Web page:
The many benefits of student clubs

By Jama Abdirahman
Intale Shuba came to University of Washington Bothell last year as a transfer student to attain a bachelor’s degree in American and ethnic studies.

Moving to Washington from Florida meant starting over, meeting new people and adapting to a brand new environment.

During his second quarter at UW Bothell, Shuba came across a flier promoting the Black Student Union and quickly joined. He found a community of like-minded people on campus who shared similar beliefs and values.

Today he is the president of UW Bothell’s BSU and hopes more students can have similar experiences.

“Clubs give the ability to connect and network with students from different backgrounds. It doesn't necessarily even have to be cultural, it could be purely based on interest,” said Shuba who plans to graduate next spring.

“I think it’s just like diversity in thought, diversity in who you interact with and hopefully that helps you integrate a lot of ideas you wouldn't consider otherwise.”

Student clubs and organizations provide growth in multiple areas, such as leadership, networking and digging deeper into academic topics. This is a way students can get more out of their time attending the University. Belonging to clubs can be a transformative experience that prepares students to succeed in college and beyond graduation.

UW Bothell uses the Orgsync platform that allows students to connect with any of the more than 90 clubs on campus. Students can find meeting times and locations and identify club officers.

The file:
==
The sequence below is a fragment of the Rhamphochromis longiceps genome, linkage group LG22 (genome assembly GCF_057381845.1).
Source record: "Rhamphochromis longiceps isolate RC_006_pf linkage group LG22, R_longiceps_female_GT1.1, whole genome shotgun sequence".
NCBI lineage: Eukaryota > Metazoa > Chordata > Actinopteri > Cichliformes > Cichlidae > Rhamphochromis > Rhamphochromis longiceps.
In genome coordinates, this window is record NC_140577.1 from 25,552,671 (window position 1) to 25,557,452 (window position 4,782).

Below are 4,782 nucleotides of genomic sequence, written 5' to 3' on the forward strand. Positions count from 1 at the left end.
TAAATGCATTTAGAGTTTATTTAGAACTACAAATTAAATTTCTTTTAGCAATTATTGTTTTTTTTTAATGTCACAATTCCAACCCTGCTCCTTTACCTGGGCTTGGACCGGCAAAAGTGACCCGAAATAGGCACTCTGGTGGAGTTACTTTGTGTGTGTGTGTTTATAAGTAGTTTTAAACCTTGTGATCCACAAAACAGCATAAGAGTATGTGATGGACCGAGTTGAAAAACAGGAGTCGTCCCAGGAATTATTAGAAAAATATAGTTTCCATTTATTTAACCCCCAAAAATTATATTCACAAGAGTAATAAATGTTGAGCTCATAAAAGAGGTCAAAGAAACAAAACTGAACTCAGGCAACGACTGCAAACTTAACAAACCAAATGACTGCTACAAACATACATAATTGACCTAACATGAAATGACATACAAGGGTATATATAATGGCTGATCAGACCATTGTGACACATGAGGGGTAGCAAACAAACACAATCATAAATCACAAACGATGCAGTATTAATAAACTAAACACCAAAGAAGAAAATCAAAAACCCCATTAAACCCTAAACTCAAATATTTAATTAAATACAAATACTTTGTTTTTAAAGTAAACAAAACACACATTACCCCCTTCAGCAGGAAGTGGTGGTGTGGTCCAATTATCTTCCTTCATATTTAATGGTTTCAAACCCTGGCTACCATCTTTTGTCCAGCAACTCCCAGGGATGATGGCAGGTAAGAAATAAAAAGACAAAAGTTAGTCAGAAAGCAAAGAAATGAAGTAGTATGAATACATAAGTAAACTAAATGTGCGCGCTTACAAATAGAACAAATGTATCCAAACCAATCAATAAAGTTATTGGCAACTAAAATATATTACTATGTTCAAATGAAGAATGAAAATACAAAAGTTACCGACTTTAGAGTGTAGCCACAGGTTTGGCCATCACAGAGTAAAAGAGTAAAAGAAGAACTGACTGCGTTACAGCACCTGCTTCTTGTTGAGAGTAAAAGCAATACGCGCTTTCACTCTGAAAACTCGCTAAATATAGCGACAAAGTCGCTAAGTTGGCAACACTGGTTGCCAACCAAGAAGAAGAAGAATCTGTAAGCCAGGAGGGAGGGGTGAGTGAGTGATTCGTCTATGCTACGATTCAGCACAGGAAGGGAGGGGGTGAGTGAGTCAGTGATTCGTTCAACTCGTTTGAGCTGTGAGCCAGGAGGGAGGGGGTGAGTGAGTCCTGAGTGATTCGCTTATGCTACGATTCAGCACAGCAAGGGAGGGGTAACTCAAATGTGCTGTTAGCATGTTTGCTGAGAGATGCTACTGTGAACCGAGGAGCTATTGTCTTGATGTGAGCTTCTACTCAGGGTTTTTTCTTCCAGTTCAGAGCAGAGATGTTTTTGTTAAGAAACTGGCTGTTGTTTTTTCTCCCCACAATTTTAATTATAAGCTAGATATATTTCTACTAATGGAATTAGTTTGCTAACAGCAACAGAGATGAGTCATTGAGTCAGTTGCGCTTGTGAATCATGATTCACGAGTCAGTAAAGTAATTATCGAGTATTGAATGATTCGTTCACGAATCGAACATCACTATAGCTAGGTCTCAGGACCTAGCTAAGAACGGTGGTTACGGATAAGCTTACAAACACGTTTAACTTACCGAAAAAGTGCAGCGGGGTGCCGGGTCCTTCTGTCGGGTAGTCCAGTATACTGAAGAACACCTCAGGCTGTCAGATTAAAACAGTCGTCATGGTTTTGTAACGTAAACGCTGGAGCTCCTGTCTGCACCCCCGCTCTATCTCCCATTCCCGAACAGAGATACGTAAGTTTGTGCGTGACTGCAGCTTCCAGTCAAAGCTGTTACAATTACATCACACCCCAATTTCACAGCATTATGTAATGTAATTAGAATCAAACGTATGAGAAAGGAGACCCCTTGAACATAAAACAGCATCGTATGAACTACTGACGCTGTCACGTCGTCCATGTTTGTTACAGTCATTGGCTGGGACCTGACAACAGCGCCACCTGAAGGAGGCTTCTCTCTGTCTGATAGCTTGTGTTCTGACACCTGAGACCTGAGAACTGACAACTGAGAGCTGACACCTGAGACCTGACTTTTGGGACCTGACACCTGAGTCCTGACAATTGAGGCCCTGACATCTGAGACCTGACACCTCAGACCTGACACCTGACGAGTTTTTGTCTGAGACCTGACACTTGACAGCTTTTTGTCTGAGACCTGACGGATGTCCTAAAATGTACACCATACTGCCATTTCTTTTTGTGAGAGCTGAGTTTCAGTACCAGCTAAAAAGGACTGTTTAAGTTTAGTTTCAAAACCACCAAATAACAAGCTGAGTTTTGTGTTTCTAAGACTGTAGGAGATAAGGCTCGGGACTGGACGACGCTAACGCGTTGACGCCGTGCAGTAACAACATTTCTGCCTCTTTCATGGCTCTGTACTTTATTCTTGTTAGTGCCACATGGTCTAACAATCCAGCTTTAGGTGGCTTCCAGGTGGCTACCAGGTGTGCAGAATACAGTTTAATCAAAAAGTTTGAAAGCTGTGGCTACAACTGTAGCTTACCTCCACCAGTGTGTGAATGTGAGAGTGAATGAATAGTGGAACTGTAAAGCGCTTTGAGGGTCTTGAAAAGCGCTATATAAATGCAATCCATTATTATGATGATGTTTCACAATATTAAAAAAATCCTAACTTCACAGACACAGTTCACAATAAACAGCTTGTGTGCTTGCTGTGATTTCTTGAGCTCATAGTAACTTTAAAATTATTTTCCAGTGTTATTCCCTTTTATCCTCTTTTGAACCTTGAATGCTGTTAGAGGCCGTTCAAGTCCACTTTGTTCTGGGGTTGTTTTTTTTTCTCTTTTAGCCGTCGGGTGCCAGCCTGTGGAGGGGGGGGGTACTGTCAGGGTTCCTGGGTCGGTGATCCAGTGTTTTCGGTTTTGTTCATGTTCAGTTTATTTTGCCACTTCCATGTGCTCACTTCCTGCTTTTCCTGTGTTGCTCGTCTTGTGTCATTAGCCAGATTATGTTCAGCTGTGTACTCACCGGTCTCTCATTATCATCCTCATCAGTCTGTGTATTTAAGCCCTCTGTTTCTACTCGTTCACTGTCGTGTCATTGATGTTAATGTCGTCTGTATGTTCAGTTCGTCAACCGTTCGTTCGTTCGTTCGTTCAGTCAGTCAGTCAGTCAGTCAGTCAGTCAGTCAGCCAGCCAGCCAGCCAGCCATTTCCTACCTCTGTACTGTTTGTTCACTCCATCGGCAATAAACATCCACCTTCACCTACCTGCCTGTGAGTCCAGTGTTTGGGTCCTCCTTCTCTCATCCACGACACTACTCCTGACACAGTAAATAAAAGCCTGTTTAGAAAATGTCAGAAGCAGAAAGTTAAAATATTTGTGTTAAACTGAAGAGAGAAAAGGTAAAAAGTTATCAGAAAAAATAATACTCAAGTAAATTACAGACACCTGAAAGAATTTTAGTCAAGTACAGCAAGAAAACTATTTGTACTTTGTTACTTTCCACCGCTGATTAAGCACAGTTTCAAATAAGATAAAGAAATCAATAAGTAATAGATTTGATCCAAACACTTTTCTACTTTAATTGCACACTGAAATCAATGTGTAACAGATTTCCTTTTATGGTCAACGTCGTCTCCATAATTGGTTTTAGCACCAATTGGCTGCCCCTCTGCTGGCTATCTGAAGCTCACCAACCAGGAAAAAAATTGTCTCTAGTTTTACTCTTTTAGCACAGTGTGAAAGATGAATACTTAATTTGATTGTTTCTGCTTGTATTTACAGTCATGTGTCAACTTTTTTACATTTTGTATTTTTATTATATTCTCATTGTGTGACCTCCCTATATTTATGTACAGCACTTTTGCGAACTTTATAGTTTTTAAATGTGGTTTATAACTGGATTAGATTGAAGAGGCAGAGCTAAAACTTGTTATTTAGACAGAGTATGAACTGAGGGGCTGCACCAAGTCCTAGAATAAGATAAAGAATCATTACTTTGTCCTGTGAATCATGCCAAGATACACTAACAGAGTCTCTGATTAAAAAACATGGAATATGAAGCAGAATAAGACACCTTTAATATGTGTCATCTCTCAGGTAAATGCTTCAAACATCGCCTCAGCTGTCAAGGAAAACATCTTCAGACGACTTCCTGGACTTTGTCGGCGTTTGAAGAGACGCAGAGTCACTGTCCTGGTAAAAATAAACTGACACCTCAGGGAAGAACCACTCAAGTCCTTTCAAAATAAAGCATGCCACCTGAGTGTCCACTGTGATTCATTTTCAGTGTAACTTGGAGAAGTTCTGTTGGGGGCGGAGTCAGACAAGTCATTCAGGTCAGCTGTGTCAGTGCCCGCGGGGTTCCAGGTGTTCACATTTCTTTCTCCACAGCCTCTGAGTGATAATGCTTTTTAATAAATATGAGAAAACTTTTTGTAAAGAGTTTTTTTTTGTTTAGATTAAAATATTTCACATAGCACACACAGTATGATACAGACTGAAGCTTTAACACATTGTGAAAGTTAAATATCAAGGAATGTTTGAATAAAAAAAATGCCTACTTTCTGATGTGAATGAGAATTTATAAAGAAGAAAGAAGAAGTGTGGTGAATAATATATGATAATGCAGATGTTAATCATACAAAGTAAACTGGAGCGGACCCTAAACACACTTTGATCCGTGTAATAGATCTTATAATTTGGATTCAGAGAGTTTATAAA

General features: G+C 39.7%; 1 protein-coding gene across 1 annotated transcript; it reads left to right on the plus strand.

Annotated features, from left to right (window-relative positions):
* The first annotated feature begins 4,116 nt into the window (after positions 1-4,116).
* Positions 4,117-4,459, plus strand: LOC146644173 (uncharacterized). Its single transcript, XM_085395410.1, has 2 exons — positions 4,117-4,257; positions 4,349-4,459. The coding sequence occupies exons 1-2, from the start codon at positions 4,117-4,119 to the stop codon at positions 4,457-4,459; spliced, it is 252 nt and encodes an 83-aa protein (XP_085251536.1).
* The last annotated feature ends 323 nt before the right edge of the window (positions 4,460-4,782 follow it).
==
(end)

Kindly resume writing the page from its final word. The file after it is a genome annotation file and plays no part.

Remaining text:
Students also can check the club wall on the top floor of the ARC. It is an area maintained by club council, the student-led organization that helps with event planning, marketing and any club-related needs.

Each club adds something unique and enriching to each student’s overall campus experience, says Murphy Bush, law economics and public policy (18’), and club council secretary.

“Being a part of a club gives you the experience of being able to put on events, and put on your resumes that you planned a 200-300 person event for speaker who flew across the country,” he says.

Being involved in clubs is a great way to build more community on campus, says Missy Dominguez, club council adviser and program manager for student engagement and activities.

“For a campus like UW Bothell, where many of our students commute from home or work, membership in one or more clubs not only makes the college experience more enjoyable but it makes it more likely that students are staying in college and graduating,” Dominguez says.

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